In only a few years, many senior living organizations will be tasked with choosing new CEOs, but that doesn’t mean they’re prepared.
In a recent survey, Chicago-based specialty investment bank Ziegler found that more than 70% of not-for-profit senior living CEOs are expected to retire in the next 10 years, but only 35% of not-for-profit senior living organizations have a formal, written succession plan in place for the CEO role. This number has remained unchanged from 2015, which could fuel concerns that many senior living leaders are dragging their feet when it comes to planning for the future.
The disparity between the number of organizations that anticipate a CEO change on the horizon and the number of organizations that actually have a plan in place to ensure a smooth transition should this occur is striking, according to Lisa McCracken, director of senior living research and development at Ziegler.
“I’m surprised by the number of boards that have not initiated this conversation,” McCracken told Senior Housing News. “This is one of those things that needs to come from the board.”
Jon Boba, managing principal at specialized advisory services firm Christenson Advisors, believes that this is bound to change—and that companies will be forced to change quickly. Succession planning is an area of focus for Christenson, and the firm has clients in senior housing.
“It’s almost a tsunami of firms that are realizing it,” Boba said. “We seem to be getting to this critical point where the aging of the leadership is creating this need.”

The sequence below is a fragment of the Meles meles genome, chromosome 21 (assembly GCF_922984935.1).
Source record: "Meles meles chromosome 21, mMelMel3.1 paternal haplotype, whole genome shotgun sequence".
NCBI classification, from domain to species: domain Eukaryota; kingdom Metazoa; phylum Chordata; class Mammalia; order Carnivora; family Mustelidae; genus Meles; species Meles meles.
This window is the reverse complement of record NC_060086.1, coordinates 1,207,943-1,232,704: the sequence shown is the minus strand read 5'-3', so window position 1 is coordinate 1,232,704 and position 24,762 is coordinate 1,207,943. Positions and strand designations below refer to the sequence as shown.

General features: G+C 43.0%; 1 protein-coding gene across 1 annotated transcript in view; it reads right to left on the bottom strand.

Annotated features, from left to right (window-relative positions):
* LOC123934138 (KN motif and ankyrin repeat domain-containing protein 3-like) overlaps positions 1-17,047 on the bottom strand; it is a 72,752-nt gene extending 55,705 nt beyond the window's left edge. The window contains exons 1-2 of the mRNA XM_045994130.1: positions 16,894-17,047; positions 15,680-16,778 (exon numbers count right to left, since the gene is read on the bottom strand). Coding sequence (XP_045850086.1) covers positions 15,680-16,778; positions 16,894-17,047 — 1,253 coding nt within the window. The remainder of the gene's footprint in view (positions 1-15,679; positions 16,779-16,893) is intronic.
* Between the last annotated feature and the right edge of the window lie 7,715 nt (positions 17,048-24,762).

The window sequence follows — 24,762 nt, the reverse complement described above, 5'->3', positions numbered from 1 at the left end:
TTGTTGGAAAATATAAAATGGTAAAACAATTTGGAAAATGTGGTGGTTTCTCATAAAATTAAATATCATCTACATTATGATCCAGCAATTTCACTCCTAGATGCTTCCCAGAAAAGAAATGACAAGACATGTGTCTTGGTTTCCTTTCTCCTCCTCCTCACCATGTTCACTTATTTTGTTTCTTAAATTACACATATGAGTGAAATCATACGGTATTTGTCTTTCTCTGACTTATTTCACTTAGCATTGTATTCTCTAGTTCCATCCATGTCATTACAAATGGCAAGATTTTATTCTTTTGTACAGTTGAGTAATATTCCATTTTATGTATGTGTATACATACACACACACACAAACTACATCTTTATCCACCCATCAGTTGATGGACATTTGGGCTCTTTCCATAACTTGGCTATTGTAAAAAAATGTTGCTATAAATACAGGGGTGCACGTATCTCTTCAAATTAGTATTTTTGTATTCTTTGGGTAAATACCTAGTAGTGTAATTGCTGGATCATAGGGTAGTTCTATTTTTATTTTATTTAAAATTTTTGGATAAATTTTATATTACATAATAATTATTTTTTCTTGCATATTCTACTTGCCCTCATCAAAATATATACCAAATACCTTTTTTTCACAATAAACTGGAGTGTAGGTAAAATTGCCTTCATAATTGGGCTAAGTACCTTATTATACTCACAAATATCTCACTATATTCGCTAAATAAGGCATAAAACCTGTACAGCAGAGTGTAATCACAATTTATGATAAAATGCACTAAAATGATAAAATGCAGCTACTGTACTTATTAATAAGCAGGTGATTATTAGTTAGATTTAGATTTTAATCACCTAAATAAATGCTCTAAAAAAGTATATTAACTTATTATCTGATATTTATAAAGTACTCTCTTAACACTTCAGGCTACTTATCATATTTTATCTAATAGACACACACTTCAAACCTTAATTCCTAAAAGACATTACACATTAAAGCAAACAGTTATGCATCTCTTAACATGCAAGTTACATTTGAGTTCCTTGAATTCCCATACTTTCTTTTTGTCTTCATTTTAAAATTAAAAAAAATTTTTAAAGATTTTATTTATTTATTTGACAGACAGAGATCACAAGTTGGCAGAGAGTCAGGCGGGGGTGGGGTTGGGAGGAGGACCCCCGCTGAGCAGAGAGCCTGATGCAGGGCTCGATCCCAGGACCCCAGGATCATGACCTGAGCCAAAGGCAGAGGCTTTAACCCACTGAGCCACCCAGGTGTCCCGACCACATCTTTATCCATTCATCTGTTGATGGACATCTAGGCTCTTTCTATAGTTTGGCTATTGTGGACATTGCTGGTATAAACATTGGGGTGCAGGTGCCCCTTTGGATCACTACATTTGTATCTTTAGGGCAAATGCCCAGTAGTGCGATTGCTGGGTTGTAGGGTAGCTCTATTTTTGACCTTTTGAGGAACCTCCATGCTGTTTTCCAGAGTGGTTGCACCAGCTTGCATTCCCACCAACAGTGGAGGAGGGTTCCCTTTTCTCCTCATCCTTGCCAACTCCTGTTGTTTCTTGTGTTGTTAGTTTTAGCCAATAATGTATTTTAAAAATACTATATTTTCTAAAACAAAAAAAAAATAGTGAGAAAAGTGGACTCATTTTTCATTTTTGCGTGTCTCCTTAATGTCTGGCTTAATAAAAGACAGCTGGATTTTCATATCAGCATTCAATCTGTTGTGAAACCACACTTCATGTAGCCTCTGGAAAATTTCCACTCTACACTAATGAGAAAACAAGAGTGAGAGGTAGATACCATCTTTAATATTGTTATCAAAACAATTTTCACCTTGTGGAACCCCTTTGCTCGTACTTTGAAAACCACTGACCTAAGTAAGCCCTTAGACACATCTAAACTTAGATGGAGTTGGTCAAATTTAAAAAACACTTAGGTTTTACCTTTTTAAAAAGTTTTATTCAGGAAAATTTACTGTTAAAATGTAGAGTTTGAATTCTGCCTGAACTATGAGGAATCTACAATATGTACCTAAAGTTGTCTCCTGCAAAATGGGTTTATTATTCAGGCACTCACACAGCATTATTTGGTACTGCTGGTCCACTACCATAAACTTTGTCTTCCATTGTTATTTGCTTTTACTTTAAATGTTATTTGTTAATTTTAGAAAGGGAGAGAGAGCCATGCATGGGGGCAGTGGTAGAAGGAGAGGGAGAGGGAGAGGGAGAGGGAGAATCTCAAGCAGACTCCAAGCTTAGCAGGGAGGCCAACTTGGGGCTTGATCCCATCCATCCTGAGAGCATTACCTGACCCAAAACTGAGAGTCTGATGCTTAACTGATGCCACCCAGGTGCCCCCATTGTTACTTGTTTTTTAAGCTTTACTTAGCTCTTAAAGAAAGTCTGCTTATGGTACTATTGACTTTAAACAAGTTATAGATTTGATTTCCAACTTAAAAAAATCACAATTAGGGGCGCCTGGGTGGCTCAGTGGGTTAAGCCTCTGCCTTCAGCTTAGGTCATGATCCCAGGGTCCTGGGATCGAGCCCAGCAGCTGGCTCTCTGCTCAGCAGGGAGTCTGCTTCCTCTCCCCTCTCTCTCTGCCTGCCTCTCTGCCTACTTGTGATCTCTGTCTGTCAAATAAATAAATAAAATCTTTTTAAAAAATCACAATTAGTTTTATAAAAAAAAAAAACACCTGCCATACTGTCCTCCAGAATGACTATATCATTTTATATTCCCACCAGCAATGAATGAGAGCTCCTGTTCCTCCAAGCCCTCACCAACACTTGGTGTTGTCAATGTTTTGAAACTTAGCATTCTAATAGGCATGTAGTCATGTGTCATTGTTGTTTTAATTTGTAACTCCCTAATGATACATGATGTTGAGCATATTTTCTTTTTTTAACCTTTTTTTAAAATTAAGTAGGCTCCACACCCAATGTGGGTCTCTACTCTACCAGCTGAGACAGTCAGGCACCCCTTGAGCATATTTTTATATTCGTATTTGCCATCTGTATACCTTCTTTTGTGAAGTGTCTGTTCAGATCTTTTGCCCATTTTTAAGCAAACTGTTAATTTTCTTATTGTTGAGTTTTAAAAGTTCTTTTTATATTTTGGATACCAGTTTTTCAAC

Too much foot-dragging
As it turns out, it’s not just senior housing companies that are dragging their feet with respect to succession planning.
“It seems to be an epidemic that’s equally shared among real estate product types,” Boba said. “It’s not unique to seniors housing.”
There are several practical reasons to delay the process of vetting and choosing a new CEO.
“In many respects, these exercises, if they’re going to be done appropriately, take time, take resources, and can detract from the day-to-day business,” Boba explained.
The senior housing organizations that have begun succession planning are more forward-thinking, he added.
“Forward-thinking executives recognize the necessity of the exercise,” Boba said. “We’ve provided them with advice and counsel, and gone in and assessed the talent at the senior-, mid- and junior-levels.”
The bulk of Christenson Advisors’ work in the senior housing space has been with for-profit companies, but there is “very little difference with respect to the core issues at stake” when it comes to succession planning at for-profit and not-for-profit organizations.
Still, it may be more common at not-for-profit companies to merge rather than select a new CEO, McCracken suggested.
“We know that there are a number of affiliations in the non-profit space where one of the drivers has been CEO retirement,” McCracken said.
In fact, 45% of the affiliations between not-for-profit continuing care retirement communities (CCRCs) that have taken place since 2010 have involved the retirement of a CEO, McCracken said.
Dos and don’ts
When it comes to CEO succession planning, there are some definite dos and don’ts, Terri Cunliffe, president and CEO of Skokie, Illinois-based nonprofit senior housing provider Covenant Retirement Communities, told SHN. Cunliffe went through the CEO succession planning process a few years ago.
“Our [former] CEO announced his retirement in January 2014,” Cunliffe said. “The decision [to hire me as CEO] was made the following January, announced publicly in February, and I transitioned into the role in June.”
Additionally, her predecessor stayed with Convenant in some capacity for the first year of Cunliffe’s tenure. She believes that the transition process can be shorter.
“When I retire, I will announce it, then I will be very careful about making any critical decisions,” she said. “And then when I’m done, I’m done. My last day is my last day.”
Additionally, it’s crucial to prep the entire executive leadership team for a CEO transition, Cunliffe said.
“Even as an internal candidate, I made some decisions as a CEO that the executive team didn’t expect,” she explained.
Written by Mary Kate Nelson